Matthew Philip Andrew Moralis
Matthew Philip Andrew Moralis – March 5, 1964 – Jan. 7, 2022 Matthew (Matt) Philip Andrew Moralis found relief from suffering with his sudden death on Jan. 7, 2022, at the age of 57.
He was a complex person, with eclectic interests and experiences. He was born in Edmonton, and lived in Vancouver, California, Taiwan, Korea, and Fort McMurray before ultimately settling in Toronto’s West End.
Even as a child, he had a mischievous nature, and a sense of humour. Matt loved wordplay, and a good practical joke. Those were qualities he never lost. He was also fearless, as well as compassionate and generous, “temporarily” fostering stray adult cats and ultimately adopting several that could not be placed in homes. He also lent money freely to people.
He could not tolerate injustice or unfairness.
In Asia, he played on his high school soccer and rugby teams. He was a soccer goalkeeper, finding satisfaction as the last line of defence. He returned to Canada, landing at the Edmonton International Airport at the age of 17. He was travelling alone, on a passport that had an insert to accommodate all the visas he had accumulated due to high school sports. He was surprised by the attention this attracted from the RCMP.
In Alberta, he worked as a smokejumper, member of a crew of firefighters trained to respond by helicopter to remote bush and wildlife fires. After that, he worked in the darkroom and as a photographer for a newspaper in Fort McMurray.
He came to Toronto, and enlisted because both his grandfathers had served in the military and he wanted to continue that tradition. One was a career military doctor in WWI and WWII, and the other enlisted during in WWII. Matt also thought he might benefit from the structure and discipline. He served in the Royal Canadian Regiment (1st Battalion), located at Canadian Forces Bases Petawawa and London. He was preparing for deployment to the 1991 Gulf War when the ground campaign ended after about 100 hours. When not on duty, he liked to roam the province on his motorcycle. He was a proud veteran.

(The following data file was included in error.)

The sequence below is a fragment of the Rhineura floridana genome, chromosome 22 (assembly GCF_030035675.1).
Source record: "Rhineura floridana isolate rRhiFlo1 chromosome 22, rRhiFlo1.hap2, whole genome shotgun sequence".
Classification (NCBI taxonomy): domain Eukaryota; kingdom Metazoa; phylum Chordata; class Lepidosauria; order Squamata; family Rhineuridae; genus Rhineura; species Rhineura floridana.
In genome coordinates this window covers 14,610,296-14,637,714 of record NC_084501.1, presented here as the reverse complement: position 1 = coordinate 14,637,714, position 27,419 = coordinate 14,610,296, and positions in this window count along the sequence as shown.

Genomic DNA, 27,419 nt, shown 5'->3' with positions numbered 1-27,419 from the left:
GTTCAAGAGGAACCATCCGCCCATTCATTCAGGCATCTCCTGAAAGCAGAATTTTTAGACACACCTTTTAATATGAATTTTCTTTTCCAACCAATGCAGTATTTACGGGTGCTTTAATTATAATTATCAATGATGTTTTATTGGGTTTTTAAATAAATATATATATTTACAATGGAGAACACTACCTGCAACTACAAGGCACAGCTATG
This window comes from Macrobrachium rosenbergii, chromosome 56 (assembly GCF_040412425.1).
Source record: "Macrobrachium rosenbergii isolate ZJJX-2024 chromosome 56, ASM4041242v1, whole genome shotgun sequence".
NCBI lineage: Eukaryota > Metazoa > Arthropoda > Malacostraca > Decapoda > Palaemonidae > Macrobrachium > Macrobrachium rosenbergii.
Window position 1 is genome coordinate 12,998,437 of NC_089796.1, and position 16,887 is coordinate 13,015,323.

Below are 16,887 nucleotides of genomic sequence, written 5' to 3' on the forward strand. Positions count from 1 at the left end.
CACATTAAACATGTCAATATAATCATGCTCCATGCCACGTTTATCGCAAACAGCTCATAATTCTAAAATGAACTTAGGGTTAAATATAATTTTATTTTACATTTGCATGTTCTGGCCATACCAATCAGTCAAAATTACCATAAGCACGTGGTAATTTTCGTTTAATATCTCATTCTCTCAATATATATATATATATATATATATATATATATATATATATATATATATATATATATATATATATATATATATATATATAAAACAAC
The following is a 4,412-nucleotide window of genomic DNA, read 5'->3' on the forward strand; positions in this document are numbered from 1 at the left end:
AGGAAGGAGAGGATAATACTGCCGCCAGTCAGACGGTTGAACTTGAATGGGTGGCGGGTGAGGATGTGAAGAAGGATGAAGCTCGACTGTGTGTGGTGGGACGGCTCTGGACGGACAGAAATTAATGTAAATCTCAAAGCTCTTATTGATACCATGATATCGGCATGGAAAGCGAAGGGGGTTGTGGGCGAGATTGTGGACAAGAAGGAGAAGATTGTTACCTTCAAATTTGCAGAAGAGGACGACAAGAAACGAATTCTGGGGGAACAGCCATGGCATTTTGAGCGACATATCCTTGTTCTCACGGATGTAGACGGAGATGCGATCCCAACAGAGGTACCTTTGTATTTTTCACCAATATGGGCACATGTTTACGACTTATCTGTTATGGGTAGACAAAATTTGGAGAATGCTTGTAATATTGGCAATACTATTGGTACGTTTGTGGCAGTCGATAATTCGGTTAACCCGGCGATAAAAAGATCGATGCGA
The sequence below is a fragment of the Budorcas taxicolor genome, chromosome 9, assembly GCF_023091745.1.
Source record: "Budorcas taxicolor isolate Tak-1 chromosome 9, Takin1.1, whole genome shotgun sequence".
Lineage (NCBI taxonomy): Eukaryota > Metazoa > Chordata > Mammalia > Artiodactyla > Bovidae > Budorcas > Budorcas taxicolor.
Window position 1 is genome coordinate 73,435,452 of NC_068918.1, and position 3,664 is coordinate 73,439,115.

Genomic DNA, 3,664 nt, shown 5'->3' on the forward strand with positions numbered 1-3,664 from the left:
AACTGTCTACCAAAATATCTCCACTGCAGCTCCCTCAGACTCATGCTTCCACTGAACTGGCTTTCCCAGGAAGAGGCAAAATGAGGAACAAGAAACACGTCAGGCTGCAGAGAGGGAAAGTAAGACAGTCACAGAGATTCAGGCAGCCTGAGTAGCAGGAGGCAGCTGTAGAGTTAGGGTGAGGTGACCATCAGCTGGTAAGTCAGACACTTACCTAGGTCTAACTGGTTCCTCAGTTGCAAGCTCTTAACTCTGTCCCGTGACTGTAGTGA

In the late 1980s, he had a bad parachute landing that caused fractures in several vertebrae but leaving his spinal cord intact. He completed his tour of duty, but his degenerative condition eventually left him with complex chronic nerve pain. He also developed complex Post Traumatic Stress Disorder (PTSD) as a result of both the bad landing and an attempt to rescue two people from a burning car at the scene of an accident. He was diagnosed with Addison’s Disease (adrenal insufficiency) in 2020, a complication of his pain treatment regimen.
After his discharge, he became a successful self-taught independent Information Technology consultant, working on both mainframe and minicomputers for banks on Bay Street and interfacing with the stock exchange. However, because of his degenerative spinal condition and the associated chronic pain his mobility became increasingly restricted, and his prescribed medications reduced his ability to solve problems. As a result, he was forced to shut his business down.
He was proud of his daughter Kate, but doted on his twin grandchildren, who were born in 2018. He spent as much time with them as possible. They were a ray of light in his life.
His interests including photography, music, military history, particle physics and string theory. At one point he contributed unused computing capacity to support the Search for Extraterrestrial Intelligence (SETI). He was also very active in certain online video gaming communities, such as World of Tanks.
Matt is survived by his wife of more than 25 years, Kathie Hornyak, and Laurie Beth Case, the mother of their daughter, Kate (Dan) and grandchildren Allegra and Leonardo. He is also survived by his mother Elizabeth and siblings Michael, Peter, Marc, Paul and Selina (Russell) as well as 6 nephews and nieces: John and Sophia, Jake, Noah, Thomas and Andrew.
Donations in his memory can be made to Plan International Canada at www.plancanada.ca and Doctors Without Borders, Médecins Sans Frontières Canada, please visit Doctors Without Borders / Médecins Sans Frontières (MSF) Canada
Offer Condolence for the family of Matthew Philip Andrew Moralis
I’m Matt’s ex sister-in-law, and mother to his niece and nephew Sophie and John. I’d not seen Matt for several years, but there’s a Matthew-shaped hole in all our lives now. All my love to his close family.